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*in terms of infrastructure, student welfare, governance structure, academic autonomy and community engagement programmes including legal aid services.


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  1. Internship is one of the modes of practical training in the sphere of legal education.  Apart from the moots, legal aid and legal writing it forms the core component of practical acquisition and assimilation of law teaching syllabus for the students. 
  2. The process of internship provides the students with an opportunity to study and examine the structure and behaviour of organizations.  It shows to them the nature of legal framework of the institutions and concerned issues.  Students get the benefit of an exposure to law in action rather than law in books (as acquired in class rooms) and thus help them in due acquisition of legal expertise. 
  3. The tool of internship for law students is not new.  This has been the actual practice in majority of the law schools.  In the past, often the students decided to intern on their own by choosing the place, organization and duration of internship.  These are decided by them at their discretion.   They use their personal contacts and initiative to arrange the internship of their liking.   However, a progressive and well designed approach will help them in proper utilization of their efforts. 
  4. It is advisable to design internship process to proceed in a graduated pattern so as to keep a relationship with the class room curriculum.  Otherwise, the students would not be able to grasp the applicable laws in practice at the place of internship.  It is also to be ensured that internship does not clash or overshadow academic programme.  Of course, if the students can conveniently manage to attend the class room teaching while also carrying out internship, the practice could be permitted by the Law School.   In other cases, the internship should be carried out during the winter and summer breaks between the academic semesters.  For the ease of logistics and family considerations, it would be advantageous for the students to undertake internships at or near their home stations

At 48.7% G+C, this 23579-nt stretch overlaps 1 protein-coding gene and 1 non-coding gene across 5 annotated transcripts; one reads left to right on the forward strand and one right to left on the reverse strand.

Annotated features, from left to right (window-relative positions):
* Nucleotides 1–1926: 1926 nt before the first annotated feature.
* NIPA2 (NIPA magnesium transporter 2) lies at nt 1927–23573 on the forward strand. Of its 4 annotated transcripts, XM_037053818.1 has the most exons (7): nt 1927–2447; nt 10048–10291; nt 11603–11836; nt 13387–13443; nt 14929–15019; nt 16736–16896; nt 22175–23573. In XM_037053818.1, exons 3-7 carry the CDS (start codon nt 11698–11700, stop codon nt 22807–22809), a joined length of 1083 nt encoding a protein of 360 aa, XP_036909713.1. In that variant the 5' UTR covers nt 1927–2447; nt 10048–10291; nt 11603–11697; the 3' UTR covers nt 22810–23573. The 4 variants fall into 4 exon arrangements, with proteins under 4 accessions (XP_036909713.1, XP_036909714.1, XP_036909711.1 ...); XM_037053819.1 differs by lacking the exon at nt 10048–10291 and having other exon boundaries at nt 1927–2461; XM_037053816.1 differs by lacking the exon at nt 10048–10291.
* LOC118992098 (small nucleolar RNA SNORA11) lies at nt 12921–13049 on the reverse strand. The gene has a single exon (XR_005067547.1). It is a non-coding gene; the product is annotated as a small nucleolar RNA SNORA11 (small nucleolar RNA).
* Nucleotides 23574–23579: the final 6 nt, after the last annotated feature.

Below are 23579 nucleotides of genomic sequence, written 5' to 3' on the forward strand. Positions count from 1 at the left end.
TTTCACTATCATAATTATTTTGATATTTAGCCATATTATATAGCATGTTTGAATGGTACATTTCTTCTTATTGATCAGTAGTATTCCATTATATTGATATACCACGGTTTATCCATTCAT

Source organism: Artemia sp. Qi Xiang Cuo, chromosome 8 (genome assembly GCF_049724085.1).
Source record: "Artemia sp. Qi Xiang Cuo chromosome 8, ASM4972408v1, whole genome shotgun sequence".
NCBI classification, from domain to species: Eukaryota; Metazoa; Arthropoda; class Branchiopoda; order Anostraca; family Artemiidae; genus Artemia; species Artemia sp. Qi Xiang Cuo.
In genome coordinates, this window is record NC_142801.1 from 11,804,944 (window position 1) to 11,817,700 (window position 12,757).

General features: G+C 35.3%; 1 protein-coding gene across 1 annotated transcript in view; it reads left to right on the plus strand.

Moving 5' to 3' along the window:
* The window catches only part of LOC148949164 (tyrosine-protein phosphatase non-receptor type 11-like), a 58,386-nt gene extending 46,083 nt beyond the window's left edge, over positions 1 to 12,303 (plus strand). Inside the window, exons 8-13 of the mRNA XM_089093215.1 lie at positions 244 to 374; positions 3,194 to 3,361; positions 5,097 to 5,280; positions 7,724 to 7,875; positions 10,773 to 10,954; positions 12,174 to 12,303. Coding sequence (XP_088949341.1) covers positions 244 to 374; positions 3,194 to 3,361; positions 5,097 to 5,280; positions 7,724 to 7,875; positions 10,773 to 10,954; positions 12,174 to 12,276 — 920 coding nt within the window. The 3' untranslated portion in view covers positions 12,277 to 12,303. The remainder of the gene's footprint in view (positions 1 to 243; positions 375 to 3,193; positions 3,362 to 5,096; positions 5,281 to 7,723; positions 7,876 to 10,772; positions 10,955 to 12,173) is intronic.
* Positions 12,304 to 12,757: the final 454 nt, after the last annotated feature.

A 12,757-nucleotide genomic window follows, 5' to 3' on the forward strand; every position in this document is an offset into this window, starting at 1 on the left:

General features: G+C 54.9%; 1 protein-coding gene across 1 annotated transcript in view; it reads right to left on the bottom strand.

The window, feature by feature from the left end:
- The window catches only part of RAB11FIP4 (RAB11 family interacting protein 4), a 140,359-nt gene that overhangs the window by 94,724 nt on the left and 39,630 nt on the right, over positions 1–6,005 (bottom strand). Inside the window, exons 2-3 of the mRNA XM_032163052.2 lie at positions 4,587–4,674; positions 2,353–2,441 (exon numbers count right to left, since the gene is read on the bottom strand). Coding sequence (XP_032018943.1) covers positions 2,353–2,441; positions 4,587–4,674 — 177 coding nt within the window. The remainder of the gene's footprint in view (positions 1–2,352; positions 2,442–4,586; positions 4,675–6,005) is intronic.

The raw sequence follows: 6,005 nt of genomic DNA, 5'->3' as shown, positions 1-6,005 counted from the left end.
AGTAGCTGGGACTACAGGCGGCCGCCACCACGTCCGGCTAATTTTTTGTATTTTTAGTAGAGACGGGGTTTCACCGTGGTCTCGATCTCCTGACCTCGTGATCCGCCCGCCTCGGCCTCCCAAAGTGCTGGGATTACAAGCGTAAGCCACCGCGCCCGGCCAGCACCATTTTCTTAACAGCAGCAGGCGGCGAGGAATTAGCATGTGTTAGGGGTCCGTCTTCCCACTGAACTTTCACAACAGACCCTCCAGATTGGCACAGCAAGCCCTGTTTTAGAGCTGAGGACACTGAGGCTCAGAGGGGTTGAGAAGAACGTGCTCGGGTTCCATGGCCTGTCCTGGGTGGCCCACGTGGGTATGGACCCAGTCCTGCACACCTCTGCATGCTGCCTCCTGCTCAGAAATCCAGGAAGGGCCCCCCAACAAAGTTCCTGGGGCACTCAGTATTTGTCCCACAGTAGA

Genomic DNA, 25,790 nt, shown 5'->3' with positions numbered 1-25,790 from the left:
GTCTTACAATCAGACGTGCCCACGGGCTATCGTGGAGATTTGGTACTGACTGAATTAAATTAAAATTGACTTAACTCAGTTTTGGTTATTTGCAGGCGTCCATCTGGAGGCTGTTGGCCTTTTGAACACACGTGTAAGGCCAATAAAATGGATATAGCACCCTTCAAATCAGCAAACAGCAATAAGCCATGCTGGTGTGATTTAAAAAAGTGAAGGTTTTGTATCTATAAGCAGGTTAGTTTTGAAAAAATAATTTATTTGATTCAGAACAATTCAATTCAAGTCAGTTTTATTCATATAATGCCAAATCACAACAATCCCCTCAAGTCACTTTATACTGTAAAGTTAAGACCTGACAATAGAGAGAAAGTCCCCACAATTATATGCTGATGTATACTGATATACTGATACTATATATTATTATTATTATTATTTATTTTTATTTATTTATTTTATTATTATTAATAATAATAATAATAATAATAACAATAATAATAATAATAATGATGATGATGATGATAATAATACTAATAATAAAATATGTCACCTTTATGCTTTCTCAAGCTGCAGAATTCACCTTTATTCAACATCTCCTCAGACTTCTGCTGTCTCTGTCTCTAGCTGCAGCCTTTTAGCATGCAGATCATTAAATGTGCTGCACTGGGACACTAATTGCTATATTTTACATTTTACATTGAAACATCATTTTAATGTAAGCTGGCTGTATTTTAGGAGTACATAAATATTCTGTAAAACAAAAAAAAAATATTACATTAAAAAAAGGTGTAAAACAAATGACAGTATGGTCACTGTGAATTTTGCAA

5. The suggested policy for carrying out internship could be designed as given below for the five year law programmes. 

SemesterMinimum DurationPlace


One week

Library of a University/College/Institute
IIFour weeksLocal court/Consumer forum/Local body
IIIOne weekPrison/NGO/Police/Social activists
IVFour weeksPSU/Govt. office/Judicial office/state HRC/NHRC
VOne weekIndustry/Bank/Embassy/Hospital/think tank
VIFour weeksDistrict Court/Tribunal
VIIOne weekPolice/Media/Law Publishing/Regulating authority
VIIIFour weeksHigh Court/Supreme Court/National tribunal
IXOne weekPost Graduate Teaching Institution in Law
XTwelve weeksAt the discretion of students based on their choice of placement/objective

  1. Care is to be taken to transact the internship process with requisite flexibility.  Otherwise, the process will be rigid and stereotyped.  The students should have the option to change the nature, type and duration of internship.  However, prior approval of the Director Law School should be taken in this regard.